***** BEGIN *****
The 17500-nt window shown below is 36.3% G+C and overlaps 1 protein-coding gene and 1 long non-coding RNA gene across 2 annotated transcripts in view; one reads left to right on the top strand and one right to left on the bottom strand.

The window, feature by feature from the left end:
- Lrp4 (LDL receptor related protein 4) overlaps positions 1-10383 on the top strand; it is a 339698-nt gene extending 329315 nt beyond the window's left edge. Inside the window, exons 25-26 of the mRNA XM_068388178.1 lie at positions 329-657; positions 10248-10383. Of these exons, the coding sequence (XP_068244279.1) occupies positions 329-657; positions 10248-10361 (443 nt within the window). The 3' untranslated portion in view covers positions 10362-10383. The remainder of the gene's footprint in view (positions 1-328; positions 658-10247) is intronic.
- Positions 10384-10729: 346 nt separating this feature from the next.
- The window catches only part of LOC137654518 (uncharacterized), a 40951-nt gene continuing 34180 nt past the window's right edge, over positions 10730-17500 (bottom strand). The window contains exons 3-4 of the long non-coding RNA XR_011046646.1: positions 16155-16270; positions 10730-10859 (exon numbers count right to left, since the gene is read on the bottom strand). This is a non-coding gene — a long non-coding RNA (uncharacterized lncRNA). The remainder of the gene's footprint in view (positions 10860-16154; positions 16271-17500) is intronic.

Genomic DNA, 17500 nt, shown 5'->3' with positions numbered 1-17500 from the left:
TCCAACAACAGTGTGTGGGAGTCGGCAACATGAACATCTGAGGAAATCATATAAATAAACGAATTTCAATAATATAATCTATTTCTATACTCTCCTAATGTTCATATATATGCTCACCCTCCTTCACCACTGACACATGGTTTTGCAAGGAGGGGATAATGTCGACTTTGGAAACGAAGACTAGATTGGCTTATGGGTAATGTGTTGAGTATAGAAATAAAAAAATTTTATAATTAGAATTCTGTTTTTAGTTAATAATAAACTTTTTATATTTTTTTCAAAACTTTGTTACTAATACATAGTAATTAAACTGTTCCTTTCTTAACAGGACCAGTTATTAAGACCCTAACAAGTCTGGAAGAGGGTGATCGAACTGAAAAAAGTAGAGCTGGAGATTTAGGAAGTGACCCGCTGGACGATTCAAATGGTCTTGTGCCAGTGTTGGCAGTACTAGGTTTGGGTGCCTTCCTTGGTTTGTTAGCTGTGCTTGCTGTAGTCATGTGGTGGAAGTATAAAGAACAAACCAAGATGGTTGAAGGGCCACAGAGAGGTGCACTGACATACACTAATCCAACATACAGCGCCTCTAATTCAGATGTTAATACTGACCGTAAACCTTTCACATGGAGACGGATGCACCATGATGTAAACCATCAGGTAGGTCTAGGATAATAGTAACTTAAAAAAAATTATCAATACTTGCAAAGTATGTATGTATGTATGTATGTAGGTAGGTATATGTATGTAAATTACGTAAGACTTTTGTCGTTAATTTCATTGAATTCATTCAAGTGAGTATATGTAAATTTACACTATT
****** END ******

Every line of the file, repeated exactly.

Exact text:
The 17500-nt window shown below is 36.3% G+C and overlaps 1 protein-coding gene and 1 long non-coding RNA gene across 2 annotated transcripts in view; one reads left to right on the top strand and one right to left on the bottom strand.

The window, feature by feature from the left end:
- Lrp4 (LDL receptor related protein 4) overlaps positions 1-10383 on the top strand; it is a 339698-nt gene extending 329315 nt beyond the window's left edge. Inside the window, exons 25-26 of the mRNA XM_068388178.1 lie at positions 329-657; positions 10248-10383. Of these exons, the coding sequence (XP_068244279.1) occupies positions 329-657; positions 10248-10361 (443 nt within the window). The 3' untranslated portion in view covers positions 10362-10383. The remainder of the gene's footprint in view (positions 1-328; positions 658-10247) is intronic.
- Positions 10384-10729: 346 nt separating this feature from the next.
- The window catches only part of LOC137654518 (uncharacterized), a 40951-nt gene continuing 34180 nt past the window's right edge, over positions 10730-17500 (bottom strand). The window contains exons 3-4 of the long non-coding RNA XR_011046646.1: positions 16155-16270; positions 10730-10859 (exon numbers count right to left, since the gene is read on the bottom strand). This is a non-coding gene — a long non-coding RNA (uncharacterized lncRNA). The remainder of the gene's footprint in view (positions 10860-16154; positions 16271-17500) is intronic.

Genomic DNA, 17500 nt, shown 5'->3' with positions numbered 1-17500 from the left:
TCCAACAACAGTGTGTGGGAGTCGGCAACATGAACATCTGAGGAAATCATATAAATAAACGAATTTCAATAATATAATCTATTTCTATACTCTCCTAATGTTCATATATATGCTCACCCTCCTTCACCACTGACACATGGTTTTGCAAGGAGGGGATAATGTCGACTTTGGAAACGAAGACTAGATTGGCTTATGGGTAATGTGTTGAGTATAGAAATAAAAAAATTTTATAATTAGAATTCTGTTTTTAGTTAATAATAAACTTTTTATATTTTTTTCAAAACTTTGTTACTAATACATAGTAATTAAACTGTTCCTTTCTTAACAGGACCAGTTATTAAGACCCTAACAAGTCTGGAAGAGGGTGATCGAACTGAAAAAAGTAGAGCTGGAGATTTAGGAAGTGACCCGCTGGACGATTCAAATGGTCTTGTGCCAGTGTTGGCAGTACTAGGTTTGGGTGCCTTCCTTGGTTTGTTAGCTGTGCTTGCTGTAGTCATGTGGTGGAAGTATAAAGAACAAACCAAGATGGTTGAAGGGCCACAGAGAGGTGCACTGACATACACTAATCCAACATACAGCGCCTCTAATTCAGATGTTAATACTGACCGTAAACCTTTCACATGGAGACGGATGCACCATGATGTAAACCATCAGGTAGGTCTAGGATAATAGTAACTTAAAAAAAATTATCAATACTTGCAAAGTATGTATGTATGTATGTATGTAGGTAGGTATATGTATGTAAATTACGTAAGACTTTTGTCGTTAATTTCATTGAATTCATTCAAGTGAGTATATGTAAATTTACACTATT